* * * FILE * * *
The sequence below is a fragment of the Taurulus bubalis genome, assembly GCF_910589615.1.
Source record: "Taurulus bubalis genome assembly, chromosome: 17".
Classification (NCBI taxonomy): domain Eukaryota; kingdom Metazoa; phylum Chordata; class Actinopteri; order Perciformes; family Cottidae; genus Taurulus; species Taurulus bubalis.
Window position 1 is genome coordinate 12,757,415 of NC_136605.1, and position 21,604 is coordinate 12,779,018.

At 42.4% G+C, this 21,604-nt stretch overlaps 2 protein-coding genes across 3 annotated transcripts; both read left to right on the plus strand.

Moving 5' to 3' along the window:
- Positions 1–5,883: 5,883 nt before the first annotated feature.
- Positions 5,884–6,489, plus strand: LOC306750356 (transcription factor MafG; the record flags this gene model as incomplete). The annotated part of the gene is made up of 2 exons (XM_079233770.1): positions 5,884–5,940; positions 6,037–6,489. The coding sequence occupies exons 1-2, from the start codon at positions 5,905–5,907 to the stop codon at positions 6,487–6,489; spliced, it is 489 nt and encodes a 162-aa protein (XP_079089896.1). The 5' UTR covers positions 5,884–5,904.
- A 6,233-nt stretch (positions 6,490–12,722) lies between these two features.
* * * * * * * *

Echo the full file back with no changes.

The sequence below is a fragment of the Taurulus bubalis genome, assembly GCF_910589615.1.
Source record: "Taurulus bubalis genome assembly, chromosome: 17".
Classification (NCBI taxonomy): domain Eukaryota; kingdom Metazoa; phylum Chordata; class Actinopteri; order Perciformes; family Cottidae; genus Taurulus; species Taurulus bubalis.
Window position 1 is genome coordinate 12,757,415 of NC_136605.1, and position 21,604 is coordinate 12,779,018.

At 42.4% G+C, this 21,604-nt stretch overlaps 2 protein-coding genes across 3 annotated transcripts; both read left to right on the plus strand.

Moving 5' to 3' along the window:
- Positions 1–5,883: 5,883 nt before the first annotated feature.
- Positions 5,884–6,489, plus strand: LOC306750356 (transcription factor MafG; the record flags this gene model as incomplete). The annotated part of the gene is made up of 2 exons (XM_079233770.1): positions 5,884–5,940; positions 6,037–6,489. The coding sequence occupies exons 1-2, from the start codon at positions 5,905–5,907 to the stop codon at positions 6,487–6,489; spliced, it is 489 nt and encodes a 162-aa protein (XP_079089896.1). The 5' UTR covers positions 5,884–5,904.
- A 6,233-nt stretch (positions 6,490–12,722) lies between these two features.